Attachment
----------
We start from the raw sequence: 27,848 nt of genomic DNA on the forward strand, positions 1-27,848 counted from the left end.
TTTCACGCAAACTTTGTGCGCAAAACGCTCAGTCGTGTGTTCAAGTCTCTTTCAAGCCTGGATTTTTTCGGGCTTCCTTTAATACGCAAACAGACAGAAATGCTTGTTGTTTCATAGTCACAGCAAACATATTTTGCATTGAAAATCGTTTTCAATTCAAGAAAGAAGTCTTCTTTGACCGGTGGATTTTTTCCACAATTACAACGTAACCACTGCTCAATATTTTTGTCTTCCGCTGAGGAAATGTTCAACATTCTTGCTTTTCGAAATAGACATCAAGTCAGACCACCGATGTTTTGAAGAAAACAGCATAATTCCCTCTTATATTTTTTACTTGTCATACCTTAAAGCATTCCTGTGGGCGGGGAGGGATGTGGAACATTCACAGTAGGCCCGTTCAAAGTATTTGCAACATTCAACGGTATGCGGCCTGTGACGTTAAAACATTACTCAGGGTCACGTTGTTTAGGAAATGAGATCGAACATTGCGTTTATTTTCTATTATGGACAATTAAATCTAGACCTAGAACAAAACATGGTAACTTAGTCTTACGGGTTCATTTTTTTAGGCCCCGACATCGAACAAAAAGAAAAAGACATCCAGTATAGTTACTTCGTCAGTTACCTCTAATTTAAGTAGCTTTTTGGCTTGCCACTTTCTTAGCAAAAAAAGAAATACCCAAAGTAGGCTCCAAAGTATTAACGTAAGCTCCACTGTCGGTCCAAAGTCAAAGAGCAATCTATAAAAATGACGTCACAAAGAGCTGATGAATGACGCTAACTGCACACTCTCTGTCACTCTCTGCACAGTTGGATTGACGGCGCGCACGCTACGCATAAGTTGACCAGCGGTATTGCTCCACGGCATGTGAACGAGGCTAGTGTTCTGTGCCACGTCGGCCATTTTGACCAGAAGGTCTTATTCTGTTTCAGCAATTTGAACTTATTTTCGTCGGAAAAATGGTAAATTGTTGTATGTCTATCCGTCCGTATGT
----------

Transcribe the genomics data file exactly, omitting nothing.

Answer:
We start from the raw sequence: 27,848 nt of genomic DNA on the forward strand, positions 1-27,848 counted from the left end.
TTTCACGCAAACTTTGTGCGCAAAACGCTCAGTCGTGTGTTCAAGTCTCTTTCAAGCCTGGATTTTTTCGGGCTTCCTTTAATACGCAAACAGACAGAAATGCTTGTTGTTTCATAGTCACAGCAAACATATTTTGCATTGAAAATCGTTTTCAATTCAAGAAAGAAGTCTTCTTTGACCGGTGGATTTTTTCCACAATTACAACGTAACCACTGCTCAATATTTTTGTCTTCCGCTGAGGAAATGTTCAACATTCTTGCTTTTCGAAATAGACATCAAGTCAGACCACCGATGTTTTGAAGAAAACAGCATAATTCCCTCTTATATTTTTTACTTGTCATACCTTAAAGCATTCCTGTGGGCGGGGAGGGATGTGGAACATTCACAGTAGGCCCGTTCAAAGTATTTGCAACATTCAACGGTATGCGGCCTGTGACGTTAAAACATTACTCAGGGTCACGTTGTTTAGGAAATGAGATCGAACATTGCGTTTATTTTCTATTATGGACAATTAAATCTAGACCTAGAACAAAACATGGTAACTTAGTCTTACGGGTTCATTTTTTTAGGCCCCGACATCGAACAAAAAGAAAAAGACATCCAGTATAGTTACTTCGTCAGTTACCTCTAATTTAAGTAGCTTTTTGGCTTGCCACTTTCTTAGCAAAAAAAGAAATACCCAAAGTAGGCTCCAAAGTATTAACGTAAGCTCCACTGTCGGTCCAAAGTCAAAGAGCAATCTATAAAAATGACGTCACAAAGAGCTGATGAATGACGCTAACTGCACACTCTCTGTCACTCTCTGCACAGTTGGATTGACGGCGCGCACGCTACGCATAAGTTGACCAGCGGTATTGCTCCACGGCATGTGAACGAGGCTAGTGTTCTGTGCCACGTCGGCCATTTTGACCAGAAGGTCTTATTCTGTTTCAGCAATTTGAACTTATTTTCGTCGGAAAAATGGTAAATTGTTGTATGTCTATCCGTCCGTATGT